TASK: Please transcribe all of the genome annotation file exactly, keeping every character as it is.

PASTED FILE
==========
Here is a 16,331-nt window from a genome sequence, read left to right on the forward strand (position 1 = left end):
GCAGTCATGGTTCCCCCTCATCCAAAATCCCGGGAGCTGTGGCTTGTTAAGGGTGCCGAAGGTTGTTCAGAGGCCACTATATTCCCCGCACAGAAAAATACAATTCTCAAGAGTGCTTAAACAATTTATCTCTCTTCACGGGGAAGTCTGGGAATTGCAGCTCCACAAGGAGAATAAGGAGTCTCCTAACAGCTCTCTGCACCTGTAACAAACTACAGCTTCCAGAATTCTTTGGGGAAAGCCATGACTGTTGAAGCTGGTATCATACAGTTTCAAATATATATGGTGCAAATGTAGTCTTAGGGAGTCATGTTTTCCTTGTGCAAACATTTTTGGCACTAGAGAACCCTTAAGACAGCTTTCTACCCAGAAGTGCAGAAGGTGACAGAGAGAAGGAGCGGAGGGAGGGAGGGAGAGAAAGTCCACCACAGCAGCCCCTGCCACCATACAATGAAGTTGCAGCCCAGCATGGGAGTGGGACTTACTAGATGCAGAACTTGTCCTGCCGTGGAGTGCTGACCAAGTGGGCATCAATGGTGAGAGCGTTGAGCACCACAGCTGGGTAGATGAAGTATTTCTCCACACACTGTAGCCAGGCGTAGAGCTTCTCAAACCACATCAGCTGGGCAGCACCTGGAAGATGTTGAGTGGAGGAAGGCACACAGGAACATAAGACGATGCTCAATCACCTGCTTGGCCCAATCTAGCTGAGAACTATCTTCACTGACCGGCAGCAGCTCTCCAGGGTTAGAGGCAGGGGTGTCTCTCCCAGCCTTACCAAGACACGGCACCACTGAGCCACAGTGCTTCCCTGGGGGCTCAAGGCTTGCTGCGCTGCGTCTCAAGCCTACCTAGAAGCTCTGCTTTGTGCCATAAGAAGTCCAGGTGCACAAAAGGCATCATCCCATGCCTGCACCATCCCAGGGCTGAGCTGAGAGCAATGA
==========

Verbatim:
Here is a 16,331-nt window from a genome sequence, read left to right on the forward strand (position 1 = left end):
GCAGTCATGGTTCCCCCTCATCCAAAATCCCGGGAGCTGTGGCTTGTTAAGGGTGCCGAAGGTTGTTCAGAGGCCACTATATTCCCCGCACAGAAAAATACAATTCTCAAGAGTGCTTAAACAATTTATCTCTCTTCACGGGGAAGTCTGGGAATTGCAGCTCCACAAGGAGAATAAGGAGTCTCCTAACAGCTCTCTGCACCTGTAACAAACTACAGCTTCCAGAATTCTTTGGGGAAAGCCATGACTGTTGAAGCTGGTATCATACAGTTTCAAATATATATGGTGCAAATGTAGTCTTAGGGAGTCATGTTTTCCTTGTGCAAACATTTTTGGCACTAGAGAACCCTTAAGACAGCTTTCTACCCAGAAGTGCAGAAGGTGACAGAGAGAAGGAGCGGAGGGAGGGAGGGAGAGAAAGTCCACCACAGCAGCCCCTGCCACCATACAATGAAGTTGCAGCCCAGCATGGGAGTGGGACTTACTAGATGCAGAACTTGTCCTGCCGTGGAGTGCTGACCAAGTGGGCATCAATGGTGAGAGCGTTGAGCACCACAGCTGGGTAGATGAAGTATTTCTCCACACACTGTAGCCAGGCGTAGAGCTTCTCAAACCACATCAGCTGGGCAGCACCTGGAAGATGTTGAGTGGAGGAAGGCACACAGGAACATAAGACGATGCTCAATCACCTGCTTGGCCCAATCTAGCTGAGAACTATCTTCACTGACCGGCAGCAGCTCTCCAGGGTTAGAGGCAGGGGTGTCTCTCCCAGCCTTACCAAGACACGGCACCACTGAGCCACAGTGCTTCCCTGGGGGCTCAAGGCTTGCTGCGCTGCGTCTCAAGCCTACCTAGAAGCTCTGCTTTGTGCCATAAGAAGTCCAGGTGCACAAAAGGCATCATCCCATGCCTGCACCATCCCAGGGCTGAGCTGAGAGCAATGA